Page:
The internet has the potential to make or break your online brand.
With the advent of social media, it has become even more easy to build (or destroy) your online reputation.
That’s the reason online reputation management (ORM) has evolved to become a specialized service.
Your reputation on the Internet can be subject to a lot of volatility.
Do something awesome, and you’re liable to get liked, shared, and followed by a huge number of loyal fans overnight.
But if you do something off-putting …
BOOM! Down goes your carefully constructed professional image.
If you think your online reputation is doing all right, you might be correct.
But you might not.
While you may be seeing positive reviews about yourself or your business, you need to really “listen” beyond “what you can hear,” because the internet is populated with noise.
Someone could have posted defaming statements against you somewhere.
There might be negative posts on certain social media about your operation.
While you only checked out the first page or two of Google search results for anything about your business, the pages further down might be sprinkled with content that could prove damaging to your online reputation, both on and off-line.
In this guide, we’re going to explore the importance of a brand’s online reputation and some of the strategic SEO tips and tricks businesses can use to ensure they’re seen in the best possible light.
Let’s begin by exploring some of the specific reasons why your brand’s online reputation matters. (Some of these will be obvious, but it’s important to review each one so that you remind yourself why it’s so important to invest in your online reputation.)
Did you know that 97 percent of companies say online reputation management is important to their business? By comparison, just 92 percent believe a social media presence is important.
Yep…you read that right. Brands believe online reputation is more important than social media. (And while you could argue that the latter falls underneath the heading of the former, you get the idea.)
If you aren’t already paying attention to your brand’s online reputation, now is the time to focus on the things that matter most.
The key to keeping your online reputation sparkling clean is to pay close attention to what people say about you.
Paying close attention should be something you do concurrently with your efforts to fill the search engines and social media platforms with positive information about your activities. Your success online rests on how well you optimize your site for the key terms that you would like your business to dominate.
However, it’s equally crucial to address any questionable issues that might be raised about your business — and you must address them quickly.
As e-Commerce evolves at dizzying speed, it spins off new acronyms and even new fields at an amazing rate. A new subdivision of Public Relations, largely an offspring of an essential SEO service, is the field of online reputation management. This new type of public relations activity addresses the matter of negative search engine results, which can be devastating to e-Commerce success.
Many sites ask for feedback in the increasingly interactive arena of cyberspace, and of course feedback can be positive or negative. Any e-Commerce vendor wants to publicize its positive feedback and hush up negative responses. E-Commerce sellers thrive or wither on the basis of customer feedback after purchases.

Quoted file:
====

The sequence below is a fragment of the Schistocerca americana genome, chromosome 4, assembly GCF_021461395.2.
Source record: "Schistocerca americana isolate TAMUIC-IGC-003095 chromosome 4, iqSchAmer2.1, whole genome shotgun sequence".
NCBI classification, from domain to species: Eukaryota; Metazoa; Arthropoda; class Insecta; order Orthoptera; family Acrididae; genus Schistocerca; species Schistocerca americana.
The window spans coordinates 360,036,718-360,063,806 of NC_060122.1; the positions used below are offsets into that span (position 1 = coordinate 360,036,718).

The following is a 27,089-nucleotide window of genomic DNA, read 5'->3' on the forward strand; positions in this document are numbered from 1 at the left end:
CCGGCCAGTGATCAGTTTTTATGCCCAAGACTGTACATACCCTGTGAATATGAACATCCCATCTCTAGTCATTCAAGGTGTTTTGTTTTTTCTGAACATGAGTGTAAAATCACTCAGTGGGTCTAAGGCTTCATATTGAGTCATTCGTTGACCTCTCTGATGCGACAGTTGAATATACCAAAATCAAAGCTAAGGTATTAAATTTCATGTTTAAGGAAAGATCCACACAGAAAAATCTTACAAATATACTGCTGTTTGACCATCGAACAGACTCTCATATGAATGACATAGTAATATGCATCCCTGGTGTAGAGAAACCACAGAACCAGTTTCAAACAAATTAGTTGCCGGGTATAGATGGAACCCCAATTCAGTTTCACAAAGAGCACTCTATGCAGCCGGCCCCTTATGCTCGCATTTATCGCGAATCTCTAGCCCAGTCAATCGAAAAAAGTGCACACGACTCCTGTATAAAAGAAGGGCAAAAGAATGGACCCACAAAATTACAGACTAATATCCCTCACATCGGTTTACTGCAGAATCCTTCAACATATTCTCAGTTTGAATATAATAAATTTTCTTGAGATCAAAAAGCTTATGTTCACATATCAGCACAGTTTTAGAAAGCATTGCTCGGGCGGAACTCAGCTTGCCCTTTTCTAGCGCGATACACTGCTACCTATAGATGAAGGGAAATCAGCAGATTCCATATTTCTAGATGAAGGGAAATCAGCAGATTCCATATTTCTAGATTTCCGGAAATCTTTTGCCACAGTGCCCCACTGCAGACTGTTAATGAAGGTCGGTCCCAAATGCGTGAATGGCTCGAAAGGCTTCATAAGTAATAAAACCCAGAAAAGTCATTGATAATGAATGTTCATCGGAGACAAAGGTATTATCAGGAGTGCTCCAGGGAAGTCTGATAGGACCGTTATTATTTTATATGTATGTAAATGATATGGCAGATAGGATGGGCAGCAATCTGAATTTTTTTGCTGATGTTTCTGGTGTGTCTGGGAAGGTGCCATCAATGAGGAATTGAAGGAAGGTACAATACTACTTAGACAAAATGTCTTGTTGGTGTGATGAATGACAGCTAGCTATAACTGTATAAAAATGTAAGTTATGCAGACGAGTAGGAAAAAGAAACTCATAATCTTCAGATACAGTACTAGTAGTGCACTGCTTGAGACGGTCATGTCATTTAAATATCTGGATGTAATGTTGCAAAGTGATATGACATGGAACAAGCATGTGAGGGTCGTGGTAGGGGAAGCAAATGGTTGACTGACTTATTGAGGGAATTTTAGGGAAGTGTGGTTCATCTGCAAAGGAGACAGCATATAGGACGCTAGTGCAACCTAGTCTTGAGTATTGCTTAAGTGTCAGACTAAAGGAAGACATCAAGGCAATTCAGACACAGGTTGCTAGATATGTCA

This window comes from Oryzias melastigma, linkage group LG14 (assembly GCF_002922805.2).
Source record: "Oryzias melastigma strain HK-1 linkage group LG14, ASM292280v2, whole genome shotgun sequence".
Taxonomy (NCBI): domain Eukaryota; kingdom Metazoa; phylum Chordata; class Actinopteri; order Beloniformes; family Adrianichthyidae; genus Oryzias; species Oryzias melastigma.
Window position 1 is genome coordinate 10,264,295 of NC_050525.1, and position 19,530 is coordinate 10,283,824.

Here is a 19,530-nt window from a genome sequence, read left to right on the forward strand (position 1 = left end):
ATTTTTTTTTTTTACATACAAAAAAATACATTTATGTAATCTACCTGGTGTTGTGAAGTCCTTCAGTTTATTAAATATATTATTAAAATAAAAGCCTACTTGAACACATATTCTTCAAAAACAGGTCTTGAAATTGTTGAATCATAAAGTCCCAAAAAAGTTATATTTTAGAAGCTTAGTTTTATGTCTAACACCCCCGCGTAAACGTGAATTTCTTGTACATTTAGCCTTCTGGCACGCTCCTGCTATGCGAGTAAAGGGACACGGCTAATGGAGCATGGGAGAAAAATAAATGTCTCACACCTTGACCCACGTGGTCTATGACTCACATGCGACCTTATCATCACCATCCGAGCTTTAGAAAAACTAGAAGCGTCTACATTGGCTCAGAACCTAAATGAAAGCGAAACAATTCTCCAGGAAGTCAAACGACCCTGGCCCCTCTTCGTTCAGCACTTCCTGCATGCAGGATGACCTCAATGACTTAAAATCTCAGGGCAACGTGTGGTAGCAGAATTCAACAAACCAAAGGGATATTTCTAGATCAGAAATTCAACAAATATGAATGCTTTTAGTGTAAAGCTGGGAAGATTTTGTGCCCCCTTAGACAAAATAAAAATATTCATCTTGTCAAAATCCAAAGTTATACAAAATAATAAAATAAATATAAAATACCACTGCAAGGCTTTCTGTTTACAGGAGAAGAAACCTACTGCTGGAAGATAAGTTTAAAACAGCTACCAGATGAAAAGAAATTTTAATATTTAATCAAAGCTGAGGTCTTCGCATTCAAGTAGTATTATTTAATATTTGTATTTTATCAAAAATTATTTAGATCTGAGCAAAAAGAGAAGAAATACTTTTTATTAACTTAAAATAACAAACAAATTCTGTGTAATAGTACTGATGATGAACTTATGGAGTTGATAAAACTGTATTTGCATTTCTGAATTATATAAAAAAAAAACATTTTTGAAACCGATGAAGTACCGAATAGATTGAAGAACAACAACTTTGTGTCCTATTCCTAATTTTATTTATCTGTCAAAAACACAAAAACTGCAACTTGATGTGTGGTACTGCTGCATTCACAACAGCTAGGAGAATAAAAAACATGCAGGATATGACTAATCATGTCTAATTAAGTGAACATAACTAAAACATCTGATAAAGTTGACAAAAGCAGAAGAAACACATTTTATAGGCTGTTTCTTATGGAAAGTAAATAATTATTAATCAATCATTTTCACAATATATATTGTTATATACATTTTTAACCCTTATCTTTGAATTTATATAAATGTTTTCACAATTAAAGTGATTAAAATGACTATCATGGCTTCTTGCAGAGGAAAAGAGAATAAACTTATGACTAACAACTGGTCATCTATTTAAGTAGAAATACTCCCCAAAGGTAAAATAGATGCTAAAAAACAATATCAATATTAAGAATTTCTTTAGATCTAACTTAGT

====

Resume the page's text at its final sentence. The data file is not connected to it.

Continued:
Your first step is to correct the problem that the bad review is complaining about. This is just common sense and applies to a brick and mortar business just as much as to an e-Seller.
If you can turn a dissatisfied customer into a happy one, he or she may remove the negative feedback, and perhaps even submit a new review gushing over your responsiveness to feedback.
If posted information is simply incorrect, it may be sufficient to point that out, and the slur may be removed. Legal challenges of libelous sites are even a possibility.
Another corrective measure might be garnering positive references on authoritative third party sites.
Press releases are a time-honored tool of public relations, and they can be used in this way. Like any other tool of public relations, online reputation management can involve abuse. Sellers have been known to offer discounts as rewards for positive reviews.
John Morgan of the Haas School of Business at the University of California, Berkeley, with his colleague Jennifer Brown of the same university’s Department of Agricultural and Resource Economics, studied feedback processes in connection with selling activity on the best-known site for e-Sellers, and found that positive feedback was being bought and sold through discounting practices. Items were being sold for as little as a penny, simply in order to generate a positive feedback blip, thus raising the positive feedback percentage, a crucial matter for an e-Seller.
Fake reviews and even fake bloggers, talking up a product or service, are sometimes employed. Of course the ethical boundaries are very fuzzy here. Just what constitutes a “fake” blog? Not every hired blogger is misrepresenting the truth, but some are.
The new term for this type of activity is “astroturfing,” taking its cue from the way astroturf masquerades as real grass. An astroturfing site strives to hide its connections to the individuals that produce it, and particularly to hide its basis of financial support.
Astroturfing can be used by competitive rivals who upload fake reviews trashing other suppliers in the same field. Strong-arm techniques are not unheard of. A spam bot can harass a site so seriously that it has to leave the web entirely, or submit to demands to remove content.
Online reputation is as much an art form as it is a science. You’ll need to use common sense, act swiftly, and be willing to pivot when things change.
With that being said, here are some useful tips you can put into action to neutralize negative mentions, promote positive ones, and craft a compelling brand story that’s backed by loads of social proof.